For the six years that I have been involved in sportkite competition, there has been unending debate on rules structure. From my vantage point, it seems that the time is ripe for a global set of sportkite rules. I was a participant in the Erick V. Rotin Intercontinental Sportkite Challenge, as well as the last World Cup. Especially in Guadaloupe at the Sportkite Challenge, the difference in rulebooks used by the competitors during the year caused some controversy. Some US fliers felt that they were at a disadvantage, as the event was staged around the STACK rules, containing scoring components, competition categories, and procedures that are not used in the US. With the hope of more international events, now is the time to have a unified rulebook.
Hans Jansen op de Haar has taken the time to put together a proposal for the framework of a unified rule book. This project was unveiled on the rec.kites newsgroup a month or so ago, and caused a lot of controversy. We present it here not to create further controversy, but to ask sportkite fliers and officials worldwide to look it over and consider its merits. Hans does NOT intend this to be the ultimate rulebook, he has merely spent hours distilling his many years of judging experience into a set of recommendations. I think that we would be wise to at least read and consider the product of Hans’ efforts.
We have just been informed that the AKA, AJSKA, and STACK are very close to agreement on an official Unified Rules Book, scheduled for implementation in the US this August 1. We hope to have an in-depth analysis for you in our next issue. Meanwhile, read and enjoy Hans’ proposals.
Any rulebook should, I think, support fair, honest and enjoyable competitions. It should limit the time needed to discuss rules “on the field”, simplify decision making, and leave more time to fly and compete. It should be clear enough to even those who have never before competed, as well as be a guide to competition for the beginner. It should explain the way to judge equally well to the judge as to the flier. Furthermore, an international rulebook should be translatable, not only into another language but also another “culture”.
My main resources were, in this order: the many discussions I had with fliers, the extensive judges meetings, especially those for World Cup and Euro cup, and discussions with friends and fellow judges before, during and after most events I judged. The first was mainly for a practical (flier’s) perspective, for example, how to simplify wind-checks or entering the field but also where would be the best place for the judges, and how the flier could guarantee that would be possible. The second was specifically for the philosophical side to judging, rules, flying, etc. Hard to explain, but essential. The third, to give it all a not-too-serious review, as well as a very serious and detailed look into the long term developments of flying, kites, competition and its effects on rules and judging.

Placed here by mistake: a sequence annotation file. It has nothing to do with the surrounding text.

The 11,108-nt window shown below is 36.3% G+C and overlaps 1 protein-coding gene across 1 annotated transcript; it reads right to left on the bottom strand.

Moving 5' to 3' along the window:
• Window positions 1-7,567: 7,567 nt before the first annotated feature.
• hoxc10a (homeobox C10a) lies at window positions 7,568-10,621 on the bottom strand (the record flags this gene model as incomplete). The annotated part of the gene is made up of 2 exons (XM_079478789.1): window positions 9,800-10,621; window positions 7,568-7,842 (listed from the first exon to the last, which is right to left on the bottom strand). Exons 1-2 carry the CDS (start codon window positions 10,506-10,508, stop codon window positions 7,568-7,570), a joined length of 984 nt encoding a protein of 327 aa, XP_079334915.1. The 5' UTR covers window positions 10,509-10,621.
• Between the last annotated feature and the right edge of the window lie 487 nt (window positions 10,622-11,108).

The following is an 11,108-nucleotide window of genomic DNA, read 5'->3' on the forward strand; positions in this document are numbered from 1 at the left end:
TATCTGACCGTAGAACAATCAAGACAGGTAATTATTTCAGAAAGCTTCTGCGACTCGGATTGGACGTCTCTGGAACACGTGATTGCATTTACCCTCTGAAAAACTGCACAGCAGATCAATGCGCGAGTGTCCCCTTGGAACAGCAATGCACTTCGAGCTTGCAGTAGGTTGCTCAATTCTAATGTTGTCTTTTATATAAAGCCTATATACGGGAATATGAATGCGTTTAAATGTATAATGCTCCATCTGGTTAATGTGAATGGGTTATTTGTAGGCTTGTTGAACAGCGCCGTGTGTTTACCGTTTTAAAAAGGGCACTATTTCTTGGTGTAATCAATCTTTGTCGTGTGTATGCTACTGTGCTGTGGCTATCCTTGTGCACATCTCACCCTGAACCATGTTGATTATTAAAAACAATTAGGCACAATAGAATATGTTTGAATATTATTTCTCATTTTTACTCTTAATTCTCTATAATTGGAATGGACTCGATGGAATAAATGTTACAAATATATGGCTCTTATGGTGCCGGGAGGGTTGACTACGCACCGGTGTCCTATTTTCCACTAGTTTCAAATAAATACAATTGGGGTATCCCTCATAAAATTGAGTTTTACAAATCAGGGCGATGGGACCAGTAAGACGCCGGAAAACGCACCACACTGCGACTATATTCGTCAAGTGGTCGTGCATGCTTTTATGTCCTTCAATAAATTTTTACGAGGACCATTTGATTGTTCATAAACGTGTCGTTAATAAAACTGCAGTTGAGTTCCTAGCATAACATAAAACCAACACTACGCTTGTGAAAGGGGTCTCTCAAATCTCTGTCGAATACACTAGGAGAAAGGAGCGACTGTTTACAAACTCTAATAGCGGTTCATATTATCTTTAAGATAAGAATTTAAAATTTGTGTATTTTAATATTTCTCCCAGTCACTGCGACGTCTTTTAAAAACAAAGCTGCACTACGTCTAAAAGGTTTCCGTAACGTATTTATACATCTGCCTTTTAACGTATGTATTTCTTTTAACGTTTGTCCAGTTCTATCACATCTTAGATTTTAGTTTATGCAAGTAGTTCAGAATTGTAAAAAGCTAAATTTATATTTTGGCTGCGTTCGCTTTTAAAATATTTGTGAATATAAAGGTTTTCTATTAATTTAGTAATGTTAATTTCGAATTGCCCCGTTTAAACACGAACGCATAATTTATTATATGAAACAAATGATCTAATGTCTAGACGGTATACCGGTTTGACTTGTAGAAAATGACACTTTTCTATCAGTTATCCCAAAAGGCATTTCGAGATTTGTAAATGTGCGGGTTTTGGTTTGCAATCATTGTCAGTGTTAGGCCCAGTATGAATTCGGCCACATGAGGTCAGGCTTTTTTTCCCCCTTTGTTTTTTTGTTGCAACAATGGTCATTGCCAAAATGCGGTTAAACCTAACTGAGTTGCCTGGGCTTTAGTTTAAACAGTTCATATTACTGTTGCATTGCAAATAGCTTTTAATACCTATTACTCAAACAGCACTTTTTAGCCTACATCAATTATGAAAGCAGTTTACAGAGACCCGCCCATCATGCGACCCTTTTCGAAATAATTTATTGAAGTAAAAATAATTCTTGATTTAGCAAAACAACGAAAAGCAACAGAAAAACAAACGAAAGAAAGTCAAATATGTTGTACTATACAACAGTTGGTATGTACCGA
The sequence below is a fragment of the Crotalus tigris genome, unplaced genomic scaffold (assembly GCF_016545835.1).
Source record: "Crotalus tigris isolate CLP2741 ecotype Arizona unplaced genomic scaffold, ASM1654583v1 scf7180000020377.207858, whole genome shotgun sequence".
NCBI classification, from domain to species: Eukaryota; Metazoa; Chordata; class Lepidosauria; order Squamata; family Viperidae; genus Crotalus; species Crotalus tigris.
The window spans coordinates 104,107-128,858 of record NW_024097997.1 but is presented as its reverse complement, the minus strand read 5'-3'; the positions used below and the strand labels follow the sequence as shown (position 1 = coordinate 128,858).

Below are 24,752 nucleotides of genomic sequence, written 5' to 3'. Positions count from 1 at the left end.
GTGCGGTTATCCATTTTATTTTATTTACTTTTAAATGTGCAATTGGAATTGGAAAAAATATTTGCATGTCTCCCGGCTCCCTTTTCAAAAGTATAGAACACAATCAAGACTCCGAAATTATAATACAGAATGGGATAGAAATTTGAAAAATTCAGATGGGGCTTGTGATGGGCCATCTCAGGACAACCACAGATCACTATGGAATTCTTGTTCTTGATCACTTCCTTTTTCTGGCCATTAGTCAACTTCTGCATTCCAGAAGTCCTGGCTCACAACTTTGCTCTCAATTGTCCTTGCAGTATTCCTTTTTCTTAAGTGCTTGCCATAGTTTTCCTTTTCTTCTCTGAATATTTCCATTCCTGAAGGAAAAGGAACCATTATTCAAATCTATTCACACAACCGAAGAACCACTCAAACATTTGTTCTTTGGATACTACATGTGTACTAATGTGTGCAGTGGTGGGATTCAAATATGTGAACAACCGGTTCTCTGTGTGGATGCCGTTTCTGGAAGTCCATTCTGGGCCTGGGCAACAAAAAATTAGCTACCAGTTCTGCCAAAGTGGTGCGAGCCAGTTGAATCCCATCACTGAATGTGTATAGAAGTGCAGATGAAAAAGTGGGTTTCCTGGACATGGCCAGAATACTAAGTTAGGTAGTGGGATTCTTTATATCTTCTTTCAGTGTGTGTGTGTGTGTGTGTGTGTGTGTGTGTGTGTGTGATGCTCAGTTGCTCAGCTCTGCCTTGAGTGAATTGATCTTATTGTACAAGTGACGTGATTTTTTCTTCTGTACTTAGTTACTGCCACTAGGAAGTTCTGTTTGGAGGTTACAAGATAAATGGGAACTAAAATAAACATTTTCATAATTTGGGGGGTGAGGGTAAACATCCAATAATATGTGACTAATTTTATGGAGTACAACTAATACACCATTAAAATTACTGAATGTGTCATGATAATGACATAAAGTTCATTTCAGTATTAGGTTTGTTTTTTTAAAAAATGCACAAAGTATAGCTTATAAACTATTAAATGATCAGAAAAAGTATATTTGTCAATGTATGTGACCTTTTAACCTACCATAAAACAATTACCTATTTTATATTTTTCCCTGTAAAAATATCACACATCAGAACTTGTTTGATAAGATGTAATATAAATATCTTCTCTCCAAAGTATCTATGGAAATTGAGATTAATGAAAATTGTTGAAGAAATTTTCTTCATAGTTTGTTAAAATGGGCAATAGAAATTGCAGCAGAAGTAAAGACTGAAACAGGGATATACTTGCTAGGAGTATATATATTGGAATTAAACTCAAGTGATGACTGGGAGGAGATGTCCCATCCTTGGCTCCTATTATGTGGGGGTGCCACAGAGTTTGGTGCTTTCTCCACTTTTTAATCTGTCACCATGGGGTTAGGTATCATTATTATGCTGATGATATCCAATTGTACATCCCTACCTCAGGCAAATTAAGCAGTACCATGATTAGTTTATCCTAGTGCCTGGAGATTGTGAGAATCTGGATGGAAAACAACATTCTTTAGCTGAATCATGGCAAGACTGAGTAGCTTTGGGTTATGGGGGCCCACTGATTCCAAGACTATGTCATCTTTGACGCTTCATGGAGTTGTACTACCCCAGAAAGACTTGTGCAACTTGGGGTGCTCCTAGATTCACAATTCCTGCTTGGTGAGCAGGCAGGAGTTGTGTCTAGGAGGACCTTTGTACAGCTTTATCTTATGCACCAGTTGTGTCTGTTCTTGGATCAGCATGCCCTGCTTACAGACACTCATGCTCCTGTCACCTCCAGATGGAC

Over the years people have written, influenced, changed and improved rules and the rulebook(s), many of them well known in the kite-flying world. Few kite fliers realize just how hard they worked. Committees, both official and absolutely-not-official have worked on it and quite a lot of the people in those committees are not known at all (Probably only 4 people have ever heard of the Vienna 4, for instance.) I have learned who worked on the rules, and discovered that it was a relatively small group. This was one of the reasons for using rec.kites to have a final round of discussion and feedback.
The result is a rule-book in which I have tried to combine all I know about sport kite competition (as far as it has anything to do with rules). I used notes dating back more than five years as well as from some months ago, but did not ‘ use’ the existing rulebook. I just started with a blank screen. Of course, it contains ideas, views and opinions from those I met and discussed things with. And I don’t “agree” with all I wrote myself, but sometimes you have to compromise.
My goals are to have a rulebook available that, of course, fulfills the objectives as stated above, but also to have something available that makes it possible to discuss the rules without having to take the “old” rulebooks as comparison or base; an old rulebook has had its time. The book is by no means finished, and apart from finalizing the definitions list, the list of compulsories, and finishing a description of a new grid, it also needs some checks on grammar, spelling, etc. And probably a rulebook is never finished, anyway. The web version is not very well ‘programmed’ either, but the paper version had–and has–priority.
Of course I am aware of the existence of the IRBC, in fact, I have done my best to have it founded, years ago as STACK president. I have waited long to see results. Once I made up my mind, I waited again, first after WC-8, hoping that the judges’ meetings there would speed things up (after almost a year of silence), then again after the announcement that a first draft would be available at the beginning of 1998. I did not want to wait any longer. Some people might say it is not that ‘ functional’ to have two concurrent rulebooks. They may be right, once there are two. But I have no problem with exchanging ‘mine’ with a better one. Or incorporate better ideas. As long as it supports sport kite flying.